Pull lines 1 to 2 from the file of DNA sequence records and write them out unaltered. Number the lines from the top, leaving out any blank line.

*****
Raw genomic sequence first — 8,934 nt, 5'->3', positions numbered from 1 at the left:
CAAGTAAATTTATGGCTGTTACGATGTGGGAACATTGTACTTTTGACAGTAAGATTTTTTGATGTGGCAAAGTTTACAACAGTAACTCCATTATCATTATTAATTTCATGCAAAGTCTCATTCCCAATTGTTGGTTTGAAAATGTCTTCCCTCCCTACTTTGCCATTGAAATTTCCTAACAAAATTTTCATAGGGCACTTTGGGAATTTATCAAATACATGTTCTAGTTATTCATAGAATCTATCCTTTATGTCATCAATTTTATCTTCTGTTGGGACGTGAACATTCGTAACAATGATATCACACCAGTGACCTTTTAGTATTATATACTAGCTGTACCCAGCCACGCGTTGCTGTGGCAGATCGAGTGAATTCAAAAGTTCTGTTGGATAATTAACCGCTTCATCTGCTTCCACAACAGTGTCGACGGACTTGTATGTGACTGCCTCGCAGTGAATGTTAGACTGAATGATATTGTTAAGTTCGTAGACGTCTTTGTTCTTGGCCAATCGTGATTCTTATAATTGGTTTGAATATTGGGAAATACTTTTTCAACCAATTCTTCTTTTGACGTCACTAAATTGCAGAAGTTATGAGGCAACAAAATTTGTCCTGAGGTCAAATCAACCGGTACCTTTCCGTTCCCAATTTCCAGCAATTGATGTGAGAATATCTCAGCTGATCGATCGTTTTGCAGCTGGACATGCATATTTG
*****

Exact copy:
Raw genomic sequence first — 8,934 nt, 5'->3', positions numbered from 1 at the left:
CAAGTAAATTTATGGCTGTTACGATGTGGGAACATTGTACTTTTGACAGTAAGATTTTTTGATGTGGCAAAGTTTACAACAGTAACTCCATTATCATTATTAATTTCATGCAAAGTCTCATTCCCAATTGTTGGTTTGAAAATGTCTTCCCTCCCTACTTTGCCATTGAAATTTCCTAACAAAATTTTCATAGGGCACTTTGGGAATTTATCAAATACATGTTCTAGTTATTCATAGAATCTATCCTTTATGTCATCAATTTTATCTTCTGTTGGGACGTGAACATTCGTAACAATGATATCACACCAGTGACCTTTTAGTATTATATACTAGCTGTACCCAGCCACGCGTTGCTGTGGCAGATCGAGTGAATTCAAAAGTTCTGTTGGATAATTAACCGCTTCATCTGCTTCCACAACAGTGTCGACGGACTTGTATGTGACTGCCTCGCAGTGAATGTTAGACTGAATGATATTGTTAAGTTCGTAGACGTCTTTGTTCTTGGCCAATCGTGATTCTTATAATTGGTTTGAATATTGGGAAATACTTTTTCAACCAATTCTTCTTTTGACGTCACTAAATTGCAGAAGTTATGAGGCAACAAAATTTGTCCTGAGGTCAAATCAACCGGTACCTTTCCGTTCCCAATTTCCAGCAATTGATGTGAGAATATCTCAGCTGATCGATCGTTTTGCAGCTGGACATGCATATTTG